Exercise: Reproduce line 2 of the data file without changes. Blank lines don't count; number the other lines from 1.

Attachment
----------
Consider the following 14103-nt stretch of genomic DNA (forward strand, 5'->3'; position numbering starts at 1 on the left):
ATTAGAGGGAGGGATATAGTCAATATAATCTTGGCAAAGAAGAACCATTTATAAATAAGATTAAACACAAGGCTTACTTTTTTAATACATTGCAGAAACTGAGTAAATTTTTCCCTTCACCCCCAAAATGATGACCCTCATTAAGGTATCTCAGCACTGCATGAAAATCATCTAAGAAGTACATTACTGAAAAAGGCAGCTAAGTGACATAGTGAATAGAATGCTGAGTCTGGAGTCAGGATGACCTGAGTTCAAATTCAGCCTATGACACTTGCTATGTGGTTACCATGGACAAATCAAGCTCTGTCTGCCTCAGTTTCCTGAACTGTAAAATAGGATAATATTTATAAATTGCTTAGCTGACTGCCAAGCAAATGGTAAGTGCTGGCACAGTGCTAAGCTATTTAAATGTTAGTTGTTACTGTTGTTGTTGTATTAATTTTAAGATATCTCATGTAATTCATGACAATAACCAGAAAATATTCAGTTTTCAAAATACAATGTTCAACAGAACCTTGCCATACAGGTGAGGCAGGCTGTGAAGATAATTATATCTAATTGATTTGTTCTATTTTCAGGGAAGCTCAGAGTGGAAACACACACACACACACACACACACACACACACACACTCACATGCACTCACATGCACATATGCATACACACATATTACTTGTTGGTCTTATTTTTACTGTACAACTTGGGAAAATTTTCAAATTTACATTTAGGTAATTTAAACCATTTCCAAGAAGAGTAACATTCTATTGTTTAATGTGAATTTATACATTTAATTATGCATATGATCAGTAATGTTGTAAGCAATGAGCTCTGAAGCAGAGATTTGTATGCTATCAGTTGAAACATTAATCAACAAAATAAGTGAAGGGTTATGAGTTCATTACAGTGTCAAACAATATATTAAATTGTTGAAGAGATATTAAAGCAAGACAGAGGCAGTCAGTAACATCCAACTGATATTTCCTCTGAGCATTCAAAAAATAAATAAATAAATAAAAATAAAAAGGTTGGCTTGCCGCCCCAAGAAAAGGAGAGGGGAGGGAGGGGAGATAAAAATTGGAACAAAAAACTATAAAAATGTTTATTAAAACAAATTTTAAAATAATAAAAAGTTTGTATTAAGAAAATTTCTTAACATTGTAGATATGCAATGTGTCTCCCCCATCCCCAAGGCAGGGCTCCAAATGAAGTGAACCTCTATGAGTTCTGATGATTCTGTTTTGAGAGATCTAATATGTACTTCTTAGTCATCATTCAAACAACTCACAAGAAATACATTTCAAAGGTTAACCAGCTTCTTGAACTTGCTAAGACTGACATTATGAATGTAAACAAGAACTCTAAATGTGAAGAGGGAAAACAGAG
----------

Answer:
ATTAGAGGGAGGGATATAGTCAATATAATCTTGGCAAAGAAGAACCATTTATAAATAAGATTAAACACAAGGCTTACTTTTTTAATACATTGCAGAAACTGAGTAAATTTTTCCCTTCACCCCCAAAATGATGACCCTCATTAAGGTATCTCAGCACTGCATGAAAATCATCTAAGAAGTACATTACTGAAAAAGGCAGCTAAGTGACATAGTGAATAGAATGCTGAGTCTGGAGTCAGGATGACCTGAGTTCAAATTCAGCCTATGACACTTGCTATGTGGTTACCATGGACAAATCAAGCTCTGTCTGCCTCAGTTTCCTGAACTGTAAAATAGGATAATATTTATAAATTGCTTAGCTGACTGCCAAGCAAATGGTAAGTGCTGGCACAGTGCTAAGCTATTTAAATGTTAGTTGTTACTGTTGTTGTTGTATTAATTTTAAGATATCTCATGTAATTCATGACAATAACCAGAAAATATTCAGTTTTCAAAATACAATGTTCAACAGAACCTTGCCATACAGGTGAGGCAGGCTGTGAAGATAATTATATCTAATTGATTTGTTCTATTTTCAGGGAAGCTCAGAGTGGAAACACACACACACACACACACACACACACACACACACTCACATGCACTCACATGCACATATGCATACACACATATTACTTGTTGGTCTTATTTTTACTGTACAACTTGGGAAAATTTTCAAATTTACATTTAGGTAATTTAAACCATTTCCAAGAAGAGTAACATTCTATTGTTTAATGTGAATTTATACATTTAATTATGCATATGATCAGTAATGTTGTAAGCAATGAGCTCTGAAGCAGAGATTTGTATGCTATCAGTTGAAACATTAATCAACAAAATAAGTGAAGGGTTATGAGTTCATTACAGTGTCAAACAATATATTAAATTGTTGAAGAGATATTAAAGCAAGACAGAGGCAGTCAGTAACATCCAACTGATATTTCCTCTGAGCATTCAAAAAATAAATAAATAAATAAAAATAAAAAGGTTGGCTTGCCGCCCCAAGAAAAGGAGAGGGGAGGGAGGGGAGATAAAAATTGGAACAAAAAACTATAAAAATGTTTATTAAAACAAATTTTAAAATAATAAAAAGTTTGTATTAAGAAAATTTCTTAACATTGTAGATATGCAATGTGTCTCCCCCATCCCCAAGGCAGGGCTCCAAATGAAGTGAACCTCTATGAGTTCTGATGATTCTGTTTTGAGAGATCTAATATGTACTTCTTAGTCATCATTCAAACAACTCACAAGAAATACATTTCAAAGGTTAACCAGCTTCTTGAACTTGCTAAGACTGACATTATGAATGTAAACAAGAACTCTAAATGTGAAGAGGGAAAACAGAG